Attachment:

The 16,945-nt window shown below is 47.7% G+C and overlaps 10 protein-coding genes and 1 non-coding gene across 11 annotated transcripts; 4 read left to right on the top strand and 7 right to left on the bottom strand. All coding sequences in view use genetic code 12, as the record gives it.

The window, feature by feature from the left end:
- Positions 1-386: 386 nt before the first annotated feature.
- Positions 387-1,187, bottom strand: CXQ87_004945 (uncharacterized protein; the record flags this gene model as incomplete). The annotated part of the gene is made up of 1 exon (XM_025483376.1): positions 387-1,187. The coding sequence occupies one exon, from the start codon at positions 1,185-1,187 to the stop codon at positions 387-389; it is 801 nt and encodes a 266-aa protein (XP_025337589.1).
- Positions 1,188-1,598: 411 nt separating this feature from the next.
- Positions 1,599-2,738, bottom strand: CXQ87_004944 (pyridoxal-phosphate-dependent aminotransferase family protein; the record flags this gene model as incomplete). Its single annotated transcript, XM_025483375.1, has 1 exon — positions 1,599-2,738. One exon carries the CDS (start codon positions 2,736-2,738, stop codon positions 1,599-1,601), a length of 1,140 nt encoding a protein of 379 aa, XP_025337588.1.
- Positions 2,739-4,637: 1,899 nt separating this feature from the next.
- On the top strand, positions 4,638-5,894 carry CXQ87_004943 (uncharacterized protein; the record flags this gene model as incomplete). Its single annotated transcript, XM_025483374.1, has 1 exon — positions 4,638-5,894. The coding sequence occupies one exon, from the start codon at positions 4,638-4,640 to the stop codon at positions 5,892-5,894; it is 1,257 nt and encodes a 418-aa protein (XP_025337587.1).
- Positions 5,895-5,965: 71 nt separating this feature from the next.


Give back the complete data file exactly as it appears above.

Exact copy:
The 16,945-nt window shown below is 47.7% G+C and overlaps 10 protein-coding genes and 1 non-coding gene across 11 annotated transcripts; 4 read left to right on the top strand and 7 right to left on the bottom strand. All coding sequences in view use genetic code 12, as the record gives it.

The window, feature by feature from the left end:
- Positions 1-386: 386 nt before the first annotated feature.
- Positions 387-1,187, bottom strand: CXQ87_004945 (uncharacterized protein; the record flags this gene model as incomplete). The annotated part of the gene is made up of 1 exon (XM_025483376.1): positions 387-1,187. The coding sequence occupies one exon, from the start codon at positions 1,185-1,187 to the stop codon at positions 387-389; it is 801 nt and encodes a 266-aa protein (XP_025337589.1).
- Positions 1,188-1,598: 411 nt separating this feature from the next.
- Positions 1,599-2,738, bottom strand: CXQ87_004944 (pyridoxal-phosphate-dependent aminotransferase family protein; the record flags this gene model as incomplete). Its single annotated transcript, XM_025483375.1, has 1 exon — positions 1,599-2,738. One exon carries the CDS (start codon positions 2,736-2,738, stop codon positions 1,599-1,601), a length of 1,140 nt encoding a protein of 379 aa, XP_025337588.1.
- Positions 2,739-4,637: 1,899 nt separating this feature from the next.
- On the top strand, positions 4,638-5,894 carry CXQ87_004943 (uncharacterized protein; the record flags this gene model as incomplete). Its single annotated transcript, XM_025483374.1, has 1 exon — positions 4,638-5,894. The coding sequence occupies one exon, from the start codon at positions 4,638-4,640 to the stop codon at positions 5,892-5,894; it is 1,257 nt and encodes a 418-aa protein (XP_025337587.1).
- Positions 5,895-5,965: 71 nt separating this feature from the next.